A new CEO was hired, and he implemented several changes. He implemented all-day breakfast, and multiple new promotions. He also closed 700 stores in 2015, and 500 in 2016. And he announced the company would move its headquarters from suburban Oakbrook to downtown Chicago, IL. While doing something, none of these actions addressed the fundamental problem of customers switching to competitive options that meet modern consumer food trends far better than McDonald’s.
McDonald’s stock languished around $94/share from 8/2014 through 8/2015 – but then broke out to $112 in 2 months on investor hopes for a turnaround. At the time I warned investors not to follow the herd, because there was nothing to indicate that trends had changed – and McDonald’s still had not altered its business in any meaningful way to address the new market realities.
Yet, hopes remained high and the stock peaked at $130 in May, 2016. But since then, the lack of incremental revenue growth has become obvious again. Customers are switching from lunch food to breakfast food, and often switching to lower priced items – but these are almost wholly existing customers. Not new, incremental customers. Thus, the company trumpets small gains in revenue per store (recall, the number of stores were cut) but the growth is less than the predicted 2%. The only incremental growth is in China and Russia, 2 markets known for unpredictable leadership. The stock has now fallen back to $120.
Given that the realization is growing as to the McDonald’s inability to fundamentally change its business competitively, the prognosis is not good that a turnaround will really happen. Instead, the common pattern emerges of investors hoping that the Growth Stall was a “blip,” and will be easily reversed. They think the business is fundamentally sound, and a little management “tweaking” will fix everything. Small changes will lead to the classic hockey-stick forecast of higher future growth. So the stock pops up on short-term news, only to fall back when reality sets in that the long-term doesn’t look so good.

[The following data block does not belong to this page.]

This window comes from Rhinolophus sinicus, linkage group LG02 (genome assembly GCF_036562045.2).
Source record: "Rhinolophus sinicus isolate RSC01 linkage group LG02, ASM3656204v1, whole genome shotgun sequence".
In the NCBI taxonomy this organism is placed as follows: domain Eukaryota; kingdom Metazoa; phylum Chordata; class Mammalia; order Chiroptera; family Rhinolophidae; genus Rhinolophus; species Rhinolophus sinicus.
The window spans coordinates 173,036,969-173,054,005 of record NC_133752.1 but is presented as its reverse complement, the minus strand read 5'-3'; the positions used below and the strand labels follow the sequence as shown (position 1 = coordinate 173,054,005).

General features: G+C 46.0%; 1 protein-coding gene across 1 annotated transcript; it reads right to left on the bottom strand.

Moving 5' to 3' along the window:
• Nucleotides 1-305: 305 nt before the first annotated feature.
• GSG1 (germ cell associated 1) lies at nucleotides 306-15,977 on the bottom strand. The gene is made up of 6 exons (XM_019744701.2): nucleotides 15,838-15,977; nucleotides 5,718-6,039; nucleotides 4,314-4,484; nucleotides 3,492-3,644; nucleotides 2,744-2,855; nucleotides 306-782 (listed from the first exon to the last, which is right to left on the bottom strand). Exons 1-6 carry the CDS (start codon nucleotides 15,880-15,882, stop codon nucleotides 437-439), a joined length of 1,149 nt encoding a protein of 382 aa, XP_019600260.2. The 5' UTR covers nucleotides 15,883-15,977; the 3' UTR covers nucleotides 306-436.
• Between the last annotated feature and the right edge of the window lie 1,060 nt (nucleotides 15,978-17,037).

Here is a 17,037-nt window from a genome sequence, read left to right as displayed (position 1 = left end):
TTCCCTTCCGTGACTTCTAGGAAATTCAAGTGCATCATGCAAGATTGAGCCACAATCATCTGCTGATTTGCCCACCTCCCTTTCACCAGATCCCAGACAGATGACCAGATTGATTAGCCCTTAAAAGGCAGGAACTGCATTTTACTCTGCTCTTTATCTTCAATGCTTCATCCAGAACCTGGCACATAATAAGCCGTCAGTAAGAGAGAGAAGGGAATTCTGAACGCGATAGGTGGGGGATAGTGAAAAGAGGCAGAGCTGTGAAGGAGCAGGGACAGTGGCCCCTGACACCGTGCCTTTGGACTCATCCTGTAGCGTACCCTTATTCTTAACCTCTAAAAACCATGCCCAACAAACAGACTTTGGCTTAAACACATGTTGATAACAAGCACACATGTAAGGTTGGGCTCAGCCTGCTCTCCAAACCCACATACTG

Unfortunately, Apple’s Q3 2016 results (reported yesterday) clearly show the company is now in its own Growth Stall. Revenues were down 11% vs. last year (YOY or year-over-year,) and EPS (earnings per share) were down 23% YOY. 2 consecutive quarters of either defines a Growth Stall, and Apple hit both. Further evidence of a Growth Stall exists in iPhone unit sales declining 15% YOY, iPad unit sales off 9% YOY, Mac unit sales down 11% YOY and “other products” revenue down 16% YOY.
This was not unanticipated. Apple started communicating growth concerns in January, causing its stock to tank. And in April, revealing Q2 results, the company not only verified its first down quarter, but predicted Q3 would be soft. From its peak in May, 2015 of $132 to its low in May, 2016 of $90, Apple’s valuation fell a whopping 32%! One could say it met the valuation prediction of a Growth Stall already – and incredibly quickly!
But now analysts are ready to say “the worst is behind it” for Apple investors. They are cheering results that beat expectations, even though they are clearly very poor compared to last year. Analysts are hoping that a new, lower baseline is being set for investors that only look backward 52 weeks, and the stock price will move up on additional company share repurchases, a successful iPhone 7 launch, higher sales in emerging countries like India, and more app revenue as the installed base grows – all leading to a higher P/E (price/earnings) multiple. The stock improved 7% on the latest news.